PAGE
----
Hasch, B.M., et al., The effect of backbone structure on the cloud point behavior of polyethylene ethane and polyethylene propane mixtures. Polymer, 1993. 34(12): p. 2554-2558.Google Scholar
  32. 32.
    Ehrlich, P. and J.J. Kurpen, Phase equilibria of polymer-solvent systems at high pressures near their critical loci - polyethylene with N-alkanes. Journal of Polymer Science Part A-General Papers, 1963. 1 (10): p. 3217.Google Scholar
  33. 33.
    Ehrlich, P., Phase equilibria of polymer-solvent systems at high pressures near their critical loci. 2. polyethylene-ethylene. Journal of Polymer Science Part A-General Papers, 1965. 3(1PA): p. 131.Google Scholar
  34. 34.
    Becker, F., et al., Cloud-point curves of ethylene-(meth)acrylate copolymers in fluid ethene up to high pressures and temperatures -experimental study and PC-SAFT modeling. Fluid Phase Equilibria, 2004.215 (2): p. 263-282.Google Scholar
  35. 35.
    Trumpi, H., et al., High pressure phase equilibria in the system linear low density polyethyleneþethylene: experimental results and model-ling. Journal of Supercritical Fluids, 2003. 27(2): p. 205-214.Google Scholar
  36. 36.
    Zhang, W., et al., Phase behavior, density, and crystallization of polyethylene in n-pentane and in n-pentane/CO2 pressures. Journal of Applied Polymer Science, 2003. 89(8): p. 2201-2209.Google Scholar
  37. 37.
    deLoos, T.W., W. Poot, and R.N. Lichtenthaler, The influence of branching on high-pressure vapor-liquid equilibria in systems of ethylene and polyethylene. Journal of Supercritical Fluids, 1995. 8 (4): p. 282-286.Google Scholar
  38. 38.
    Heukelbach, D. and G. Luft, Critical points of mixtures of ethylene and polyethylene wax under high pressure. Fluid Phase Equilibria, 1998.146 (1,2): p. 187-195.Google Scholar
  39. 39.
    Chen, S.J., I.G. Economou, and M. Radosz, Density-tuned polyolefin phase-equilibria .2. multicomponent solutions of alternating poly (ethylene propylene) in subcritical and supercritical olefins - experi-ment and saft model. Macromolecules, 1992. 25(19): p. 4987-4995.Google Scholar
  40. 40.
    Gregg, C.J., et al., Phase-behavior of binary ethylene-propylene copolymer solutions in subcritical and supercritical ethylene and propylene. Fluid Phase Equilibria, 1993. 83: p. 375-382.Google Scholar
  41. 41.
    Gregg, C.J., et al., A variable-volume optical pressure-volume- temperature cell for high-pressure cloud points, densities, and infrared-spectra, applicable to supercritical-fluid solutions of polymers up to 2 Kbar. Journal of Chemical and Engineering Data, 1994.39 (2): p. 219-224.Google Scholar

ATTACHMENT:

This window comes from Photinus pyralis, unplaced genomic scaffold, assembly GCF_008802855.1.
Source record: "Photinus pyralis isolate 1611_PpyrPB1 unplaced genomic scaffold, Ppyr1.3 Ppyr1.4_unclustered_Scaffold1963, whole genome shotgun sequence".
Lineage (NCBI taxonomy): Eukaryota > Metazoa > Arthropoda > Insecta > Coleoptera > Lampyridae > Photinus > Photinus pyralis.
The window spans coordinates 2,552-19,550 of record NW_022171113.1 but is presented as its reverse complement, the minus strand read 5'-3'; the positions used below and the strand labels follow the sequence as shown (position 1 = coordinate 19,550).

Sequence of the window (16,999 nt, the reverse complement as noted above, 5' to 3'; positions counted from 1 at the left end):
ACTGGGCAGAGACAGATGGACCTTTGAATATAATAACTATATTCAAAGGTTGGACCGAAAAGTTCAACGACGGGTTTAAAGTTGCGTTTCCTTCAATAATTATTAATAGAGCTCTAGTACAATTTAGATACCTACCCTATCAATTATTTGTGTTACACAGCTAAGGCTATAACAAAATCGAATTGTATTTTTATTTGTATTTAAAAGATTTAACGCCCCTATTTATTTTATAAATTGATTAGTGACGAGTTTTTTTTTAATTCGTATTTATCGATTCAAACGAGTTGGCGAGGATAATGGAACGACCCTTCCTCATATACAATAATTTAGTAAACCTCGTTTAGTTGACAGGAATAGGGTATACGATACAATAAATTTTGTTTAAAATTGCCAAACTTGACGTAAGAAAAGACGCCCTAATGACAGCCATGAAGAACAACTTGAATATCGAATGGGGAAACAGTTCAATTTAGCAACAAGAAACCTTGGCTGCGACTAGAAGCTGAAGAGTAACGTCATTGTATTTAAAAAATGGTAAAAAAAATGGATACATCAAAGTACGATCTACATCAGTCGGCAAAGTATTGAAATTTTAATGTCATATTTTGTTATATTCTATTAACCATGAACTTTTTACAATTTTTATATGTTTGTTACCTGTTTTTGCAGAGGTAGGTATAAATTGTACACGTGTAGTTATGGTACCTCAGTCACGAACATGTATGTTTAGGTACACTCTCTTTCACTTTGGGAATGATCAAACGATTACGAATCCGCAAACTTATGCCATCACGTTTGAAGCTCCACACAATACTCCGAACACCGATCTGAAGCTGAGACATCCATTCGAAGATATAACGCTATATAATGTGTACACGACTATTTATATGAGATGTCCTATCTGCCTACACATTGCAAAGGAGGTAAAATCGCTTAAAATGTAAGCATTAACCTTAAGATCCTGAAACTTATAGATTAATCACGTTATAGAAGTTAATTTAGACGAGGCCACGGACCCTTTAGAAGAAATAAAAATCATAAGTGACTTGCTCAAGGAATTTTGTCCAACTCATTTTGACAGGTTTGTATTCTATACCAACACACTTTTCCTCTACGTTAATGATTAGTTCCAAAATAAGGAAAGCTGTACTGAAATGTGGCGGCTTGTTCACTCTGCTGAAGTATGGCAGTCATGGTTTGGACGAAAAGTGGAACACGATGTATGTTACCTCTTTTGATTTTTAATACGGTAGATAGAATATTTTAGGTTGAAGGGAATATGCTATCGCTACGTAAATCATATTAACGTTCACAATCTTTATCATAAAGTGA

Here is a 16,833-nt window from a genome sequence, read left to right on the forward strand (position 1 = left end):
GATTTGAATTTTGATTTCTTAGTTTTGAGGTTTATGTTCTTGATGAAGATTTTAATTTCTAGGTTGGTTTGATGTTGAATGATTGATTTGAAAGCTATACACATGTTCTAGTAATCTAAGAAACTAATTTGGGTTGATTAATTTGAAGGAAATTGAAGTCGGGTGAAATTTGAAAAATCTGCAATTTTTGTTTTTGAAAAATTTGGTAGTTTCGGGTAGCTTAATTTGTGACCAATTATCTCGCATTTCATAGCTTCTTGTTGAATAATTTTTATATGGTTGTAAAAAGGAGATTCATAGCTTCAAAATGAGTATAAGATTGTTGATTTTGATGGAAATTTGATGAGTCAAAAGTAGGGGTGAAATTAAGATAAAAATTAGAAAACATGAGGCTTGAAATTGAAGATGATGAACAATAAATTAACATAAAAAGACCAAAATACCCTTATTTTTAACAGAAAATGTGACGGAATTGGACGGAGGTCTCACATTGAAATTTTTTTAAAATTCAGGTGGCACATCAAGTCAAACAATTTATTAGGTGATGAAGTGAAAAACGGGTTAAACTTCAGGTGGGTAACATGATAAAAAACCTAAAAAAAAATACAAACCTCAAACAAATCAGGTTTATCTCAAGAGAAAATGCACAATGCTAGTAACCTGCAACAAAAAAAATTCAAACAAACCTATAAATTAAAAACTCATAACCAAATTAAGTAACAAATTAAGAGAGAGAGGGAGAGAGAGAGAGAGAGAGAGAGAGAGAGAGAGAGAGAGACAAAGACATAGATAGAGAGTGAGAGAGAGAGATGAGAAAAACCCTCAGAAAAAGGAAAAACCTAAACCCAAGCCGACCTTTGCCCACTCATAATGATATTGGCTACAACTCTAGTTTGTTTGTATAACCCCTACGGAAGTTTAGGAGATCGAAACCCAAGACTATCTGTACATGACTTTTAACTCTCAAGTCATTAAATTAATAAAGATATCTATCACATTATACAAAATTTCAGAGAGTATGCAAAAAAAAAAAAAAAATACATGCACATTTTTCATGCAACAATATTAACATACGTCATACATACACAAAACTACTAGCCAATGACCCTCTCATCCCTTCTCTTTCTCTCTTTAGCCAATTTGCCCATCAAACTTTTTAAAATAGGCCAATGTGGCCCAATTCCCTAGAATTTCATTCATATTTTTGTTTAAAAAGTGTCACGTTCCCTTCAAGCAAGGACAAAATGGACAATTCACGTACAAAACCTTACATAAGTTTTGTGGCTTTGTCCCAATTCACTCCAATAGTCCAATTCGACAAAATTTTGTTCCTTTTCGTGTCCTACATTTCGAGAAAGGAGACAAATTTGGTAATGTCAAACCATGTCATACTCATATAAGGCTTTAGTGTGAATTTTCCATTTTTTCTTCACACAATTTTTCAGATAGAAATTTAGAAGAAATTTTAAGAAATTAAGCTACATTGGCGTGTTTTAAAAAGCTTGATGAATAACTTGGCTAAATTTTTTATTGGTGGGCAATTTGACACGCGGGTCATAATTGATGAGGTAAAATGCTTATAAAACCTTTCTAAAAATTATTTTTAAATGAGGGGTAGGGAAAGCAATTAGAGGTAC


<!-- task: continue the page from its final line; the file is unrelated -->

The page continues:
42. 42.
    Lostracco, M.A., S.H. Lee, and M.A. McHugh, Comparison of the effect of density and hydrogen-bonding on the cloud-point behavior of poly(ethylene-co-methyl acrylate) propane-cosolvent mixtures. Poly-mer, 1994. 35(15): p. 3272-3277.Google Scholar
  43. 43.
    Hasch, B.M., et al., Cosolvency effects on copolymer solutions at high-pressure. Journal of Polymer Science Part B-Polymer Physics, 1993.31 (4): p. 429-439.Google Scholar
  44. 44.
    Byun, H.S., et al., Poly(ethylene-co-butyl acrylate). Phase behavior in ethylene compared to the poly(ethylene-co-methyl acrylate)-ethylene system and aspects of copolymerization kinetics at high pressures. Macromolecules, 1996. 29(5): p. 1625-1632.Google Scholar
  45. 45.
    Wolf, B.A. and G. Blaum, Pressure influence on true cosolvency - measured and calculated solubility limits of polystyrene in mixtures of acetone and diethylether. Makromolekulare Chemie- Macromolecular Chemistry and Physics, 1976. 177(4): p. 1073-1088.Google Scholar
  46. 46.
    Saraf, V.P. and E. Kiran, Supercritical fluid polymer interactions - phase-equilibrium data for solutions of polystyrenes in normal- butane and normal-pentane. Polymer, 1988. 29(11): p. 2061-2065.Google Scholar
  47. 47.
    Kumar, S.K., et al., Solubility of polystyrene in supercritical fluids. Macromolecules, 1987. 20(10): p. 2550-2557.Google Scholar
  48. 48.
    Pradhan, D., C. Chen, and M. Radosz, Fractionation of polystyrene with supercritical propane and ethane - characterization, semibatch solubility experiments, and saft simulations. Industrial & Engineering Chemistry Research, 1994. 33(8): p. 1984-1988.Google Scholar
  49. 49.
    Haschets, C.W., T.A. Blackwood, and A.D. Shine, Phase-behavior of polymer-Hcfc compressed solvent solutions. Abstracts of Papers of the American Chemical Society, 1993. 205: p. 28.Google Scholar
  50. 50.
    Jiang, S.C., et al., Pressure effects on the thermodynamics of trans- decahydronaphthalene/polystyrene polymer solutions: Application of the Sanchez-Lacombe lattice fluid theory. Macromolecular Chemistry and Physics, 2003. 204(4): p. 692-703.Google Scholar
  51. 51.
    Ali, S., Thermodynamic properties of polymer-solutions in com- pressed gases. Zeitschrift Fur Physikalische Chemie-Wiesbaden, 1983.137 (1): p. 13-21.Google Scholar
  52. 52.
    Bangert, L.H., et al., Advanced technology applications in garment processing, in NSF/RA-770428, N.T. Report, Editor. 1977.Google Scholar
  53. 53.
    Heller, J.P., et al., Direct thickeners for mobility control of CO2 floods. SPE J., 1983. Paper 11789: p. 173.Google Scholar
  54. 54.
    Gregg, C.J., F.P. Stein, and M. Radosz, Phase-behavior of telechelic polyisobutylene (Pib) in subcritical and supercritical fluids .1. inter- association and intra-association effects for blank, monohydroxy, and dihydroxy pib(1k) in ethane, propane, dimethyl ether, carbon- dioxide, and chlorodifluoromethane. Macromolecules, 1994. 27(18): p. 4972-4980.Google Scholar
  55. 55.
    Chen, S.J., et al., Mass-spectrometer composition probe for batch cell studies of supercritical fluid phase-equilibria. Journal of Chemical and Engineering Data, 1993. 38(2): p. 211-216.Google Scholar
  56. 56.
    Lele, A.K. and A.D. Shine, Effect of ress dynamics on polymer morphology. Industrial & Engineering Chemistry Research, 1994. 33 (6): p. 1476-1485.Google Scholar
  57. 57.
    Haschets, C.W. and A.D. Shine, Phases behavior of polymer super- critical chlorodifluoromethane solutions. Macromolecules, 1993. 26 (19): p. 5052-5060.Google Scholar
  58. 58.